The Jew of Britain

In academia, or at least the academic circles in which I've run, making a culturally insensitive remark is about the same level of impropriety as dropping trou in the middle of a cocktail party. So it came as some surprise when I was chatting with a British philosophy grad student about a British Jew (I forget who...Disraeli? Gerald Cohen?). And I said, I forget in what context, "Well, he's British." And he just gave the slightest shrug and slightest sneer and said, "Not really." "Because he's a Jew?" I asked, and he nodded.

I felt so glad at that point that I was in a country in which only a marginalized minority believes that ethnic identity is a necessary component of national identity. "Dedicated to the proposition"...that rocks! We are a nation based on classically liberal beliefs, rather than ethnicity.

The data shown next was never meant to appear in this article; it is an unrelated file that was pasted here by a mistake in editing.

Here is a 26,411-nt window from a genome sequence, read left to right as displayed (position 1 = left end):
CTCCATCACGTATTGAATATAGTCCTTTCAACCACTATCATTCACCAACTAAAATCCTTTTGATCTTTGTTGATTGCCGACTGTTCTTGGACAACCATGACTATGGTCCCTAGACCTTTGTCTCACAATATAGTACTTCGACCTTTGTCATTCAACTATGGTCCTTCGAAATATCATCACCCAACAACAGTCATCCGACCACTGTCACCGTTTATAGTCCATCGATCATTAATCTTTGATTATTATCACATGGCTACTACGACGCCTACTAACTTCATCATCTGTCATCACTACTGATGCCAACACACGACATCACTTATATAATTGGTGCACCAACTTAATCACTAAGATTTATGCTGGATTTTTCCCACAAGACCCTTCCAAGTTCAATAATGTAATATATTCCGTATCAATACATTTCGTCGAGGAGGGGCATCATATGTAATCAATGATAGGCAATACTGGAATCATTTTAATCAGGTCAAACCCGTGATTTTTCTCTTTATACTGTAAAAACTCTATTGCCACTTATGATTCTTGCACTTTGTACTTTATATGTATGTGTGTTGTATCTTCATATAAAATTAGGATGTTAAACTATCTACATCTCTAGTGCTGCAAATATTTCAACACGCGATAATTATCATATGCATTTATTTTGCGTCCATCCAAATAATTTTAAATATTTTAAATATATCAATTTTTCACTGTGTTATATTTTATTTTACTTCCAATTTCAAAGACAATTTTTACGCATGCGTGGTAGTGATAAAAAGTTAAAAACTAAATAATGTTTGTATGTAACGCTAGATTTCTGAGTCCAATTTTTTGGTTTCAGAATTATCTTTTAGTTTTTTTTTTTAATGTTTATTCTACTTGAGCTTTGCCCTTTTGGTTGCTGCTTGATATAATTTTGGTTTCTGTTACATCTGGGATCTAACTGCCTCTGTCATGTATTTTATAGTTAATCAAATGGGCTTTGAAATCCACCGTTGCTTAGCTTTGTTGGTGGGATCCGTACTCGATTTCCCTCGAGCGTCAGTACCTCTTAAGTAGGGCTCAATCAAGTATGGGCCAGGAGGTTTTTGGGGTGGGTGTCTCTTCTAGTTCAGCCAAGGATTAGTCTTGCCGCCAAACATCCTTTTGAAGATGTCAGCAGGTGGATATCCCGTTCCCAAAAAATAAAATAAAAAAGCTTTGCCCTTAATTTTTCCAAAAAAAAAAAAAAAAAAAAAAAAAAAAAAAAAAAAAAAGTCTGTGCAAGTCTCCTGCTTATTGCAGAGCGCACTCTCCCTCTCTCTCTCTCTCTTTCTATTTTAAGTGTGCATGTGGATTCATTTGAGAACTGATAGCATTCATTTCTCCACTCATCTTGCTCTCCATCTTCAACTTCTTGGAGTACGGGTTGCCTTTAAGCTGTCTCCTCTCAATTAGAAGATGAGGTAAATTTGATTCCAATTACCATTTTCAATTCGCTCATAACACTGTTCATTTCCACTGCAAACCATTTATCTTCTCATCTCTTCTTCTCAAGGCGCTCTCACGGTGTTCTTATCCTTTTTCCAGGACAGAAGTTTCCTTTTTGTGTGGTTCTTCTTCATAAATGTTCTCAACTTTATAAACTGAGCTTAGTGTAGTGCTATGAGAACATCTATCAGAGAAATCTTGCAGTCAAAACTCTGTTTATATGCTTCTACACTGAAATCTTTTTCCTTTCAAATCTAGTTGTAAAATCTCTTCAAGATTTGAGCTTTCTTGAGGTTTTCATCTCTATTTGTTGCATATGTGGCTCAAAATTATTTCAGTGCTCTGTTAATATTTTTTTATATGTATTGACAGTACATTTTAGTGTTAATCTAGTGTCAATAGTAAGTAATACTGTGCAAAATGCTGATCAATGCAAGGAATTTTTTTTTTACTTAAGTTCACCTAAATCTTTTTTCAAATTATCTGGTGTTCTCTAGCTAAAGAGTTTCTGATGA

Roger Cohen has an op-ed in which he describes how he was denied a scholarship in Britain in the 1960s because he was a Jew. And while I think he overstates how unimportant ethnic identity is in America (after all, elite American colleges in the 1950s also had Jewish quotas, although perhaps not as rigid), it again emphasizes that, as a member of a religious and ethnic minority, I'd rather live here than anywhere else in the world.

I think it is not entirely coincidental that it is in supposedly more liberal Europe that Muslim minorities are more segregated, that attempts are made to ban headscarves and minarets. Such moves are reminders that secularism and sexual openness are not the same things as tolerance. One can be liberal, but unless one divorces ethnic identity from national identity, there will always be a hint of us v. them.

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